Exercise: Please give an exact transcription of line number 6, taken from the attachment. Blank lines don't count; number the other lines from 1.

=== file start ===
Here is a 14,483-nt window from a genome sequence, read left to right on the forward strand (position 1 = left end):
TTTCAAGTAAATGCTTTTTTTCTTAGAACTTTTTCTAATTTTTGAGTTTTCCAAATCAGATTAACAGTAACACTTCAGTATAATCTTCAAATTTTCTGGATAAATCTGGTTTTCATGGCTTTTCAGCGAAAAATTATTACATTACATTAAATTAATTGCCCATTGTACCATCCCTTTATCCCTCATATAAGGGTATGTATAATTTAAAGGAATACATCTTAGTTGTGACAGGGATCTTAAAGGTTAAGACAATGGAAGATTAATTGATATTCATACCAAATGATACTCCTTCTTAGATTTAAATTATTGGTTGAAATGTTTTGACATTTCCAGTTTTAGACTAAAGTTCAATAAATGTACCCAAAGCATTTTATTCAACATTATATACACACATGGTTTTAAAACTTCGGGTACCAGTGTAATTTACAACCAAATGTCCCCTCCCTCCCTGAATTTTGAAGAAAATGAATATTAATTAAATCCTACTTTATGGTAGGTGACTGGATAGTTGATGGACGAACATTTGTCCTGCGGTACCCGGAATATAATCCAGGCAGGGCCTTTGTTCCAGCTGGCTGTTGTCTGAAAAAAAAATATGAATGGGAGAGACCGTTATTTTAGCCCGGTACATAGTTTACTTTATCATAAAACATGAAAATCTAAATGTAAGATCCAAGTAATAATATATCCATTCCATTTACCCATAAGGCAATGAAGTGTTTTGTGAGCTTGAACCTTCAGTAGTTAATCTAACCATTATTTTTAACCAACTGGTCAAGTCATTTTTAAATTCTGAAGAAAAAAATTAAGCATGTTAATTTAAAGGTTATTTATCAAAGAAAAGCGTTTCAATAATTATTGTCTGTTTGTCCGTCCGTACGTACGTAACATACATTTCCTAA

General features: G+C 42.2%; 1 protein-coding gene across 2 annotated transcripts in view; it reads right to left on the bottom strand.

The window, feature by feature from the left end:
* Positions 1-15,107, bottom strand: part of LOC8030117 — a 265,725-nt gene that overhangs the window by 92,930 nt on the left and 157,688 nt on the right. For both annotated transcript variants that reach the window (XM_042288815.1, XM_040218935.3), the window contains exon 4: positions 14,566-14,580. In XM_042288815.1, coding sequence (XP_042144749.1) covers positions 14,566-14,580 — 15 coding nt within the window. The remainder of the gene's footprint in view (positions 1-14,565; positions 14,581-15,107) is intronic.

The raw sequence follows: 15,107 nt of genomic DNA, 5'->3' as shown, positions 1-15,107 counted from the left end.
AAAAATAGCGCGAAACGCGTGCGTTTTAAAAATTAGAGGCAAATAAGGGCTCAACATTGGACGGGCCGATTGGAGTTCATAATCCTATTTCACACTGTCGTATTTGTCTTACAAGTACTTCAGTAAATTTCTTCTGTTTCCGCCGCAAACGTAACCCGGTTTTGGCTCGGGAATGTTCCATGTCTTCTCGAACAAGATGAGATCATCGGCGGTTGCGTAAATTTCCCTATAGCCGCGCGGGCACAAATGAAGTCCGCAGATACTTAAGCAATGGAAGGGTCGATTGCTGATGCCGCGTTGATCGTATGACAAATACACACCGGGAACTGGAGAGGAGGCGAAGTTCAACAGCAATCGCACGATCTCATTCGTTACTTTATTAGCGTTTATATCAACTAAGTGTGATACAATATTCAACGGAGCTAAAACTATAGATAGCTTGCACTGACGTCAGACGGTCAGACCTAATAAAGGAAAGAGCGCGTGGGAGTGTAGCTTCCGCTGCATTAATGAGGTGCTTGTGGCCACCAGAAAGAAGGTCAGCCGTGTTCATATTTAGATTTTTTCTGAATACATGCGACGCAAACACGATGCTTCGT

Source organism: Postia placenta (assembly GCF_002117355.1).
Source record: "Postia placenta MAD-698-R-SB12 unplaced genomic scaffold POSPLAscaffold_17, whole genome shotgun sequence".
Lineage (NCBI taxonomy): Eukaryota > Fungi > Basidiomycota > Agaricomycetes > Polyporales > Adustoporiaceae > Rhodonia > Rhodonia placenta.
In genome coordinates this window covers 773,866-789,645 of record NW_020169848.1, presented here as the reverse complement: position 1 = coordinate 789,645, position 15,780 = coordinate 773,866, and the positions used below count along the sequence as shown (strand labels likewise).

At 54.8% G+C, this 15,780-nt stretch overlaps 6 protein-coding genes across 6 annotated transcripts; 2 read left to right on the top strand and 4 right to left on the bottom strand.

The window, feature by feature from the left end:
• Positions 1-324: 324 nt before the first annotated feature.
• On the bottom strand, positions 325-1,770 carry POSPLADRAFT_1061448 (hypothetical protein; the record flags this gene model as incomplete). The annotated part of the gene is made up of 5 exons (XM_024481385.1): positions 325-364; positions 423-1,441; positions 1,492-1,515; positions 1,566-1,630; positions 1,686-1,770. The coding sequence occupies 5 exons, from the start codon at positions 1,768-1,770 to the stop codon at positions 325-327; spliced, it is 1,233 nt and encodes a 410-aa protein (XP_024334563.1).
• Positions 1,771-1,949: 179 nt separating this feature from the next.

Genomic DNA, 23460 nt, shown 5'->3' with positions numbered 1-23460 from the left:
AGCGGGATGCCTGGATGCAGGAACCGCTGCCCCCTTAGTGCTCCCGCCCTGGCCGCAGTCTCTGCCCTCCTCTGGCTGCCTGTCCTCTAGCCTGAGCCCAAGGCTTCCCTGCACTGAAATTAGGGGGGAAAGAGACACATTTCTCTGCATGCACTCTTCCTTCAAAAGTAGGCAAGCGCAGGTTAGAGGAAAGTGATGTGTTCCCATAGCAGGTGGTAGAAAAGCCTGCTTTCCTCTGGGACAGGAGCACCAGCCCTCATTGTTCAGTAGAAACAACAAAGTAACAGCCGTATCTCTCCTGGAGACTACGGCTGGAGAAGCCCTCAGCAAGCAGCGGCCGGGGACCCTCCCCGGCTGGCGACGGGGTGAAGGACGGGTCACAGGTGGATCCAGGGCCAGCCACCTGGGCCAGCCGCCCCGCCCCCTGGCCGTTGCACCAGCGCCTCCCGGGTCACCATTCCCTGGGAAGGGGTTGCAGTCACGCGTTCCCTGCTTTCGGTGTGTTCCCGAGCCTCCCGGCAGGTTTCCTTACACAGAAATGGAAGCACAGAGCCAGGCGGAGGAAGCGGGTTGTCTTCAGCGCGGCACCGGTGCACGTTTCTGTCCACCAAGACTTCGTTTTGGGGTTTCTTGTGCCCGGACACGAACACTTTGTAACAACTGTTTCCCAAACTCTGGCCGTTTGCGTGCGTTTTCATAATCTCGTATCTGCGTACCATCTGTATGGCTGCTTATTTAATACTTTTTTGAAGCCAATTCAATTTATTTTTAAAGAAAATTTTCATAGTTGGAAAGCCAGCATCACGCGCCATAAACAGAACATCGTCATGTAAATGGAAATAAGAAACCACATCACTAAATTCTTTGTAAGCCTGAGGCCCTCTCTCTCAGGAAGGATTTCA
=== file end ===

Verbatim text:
The raw sequence follows: 15,107 nt of genomic DNA, 5'->3' as shown, positions 1-15,107 counted from the left end.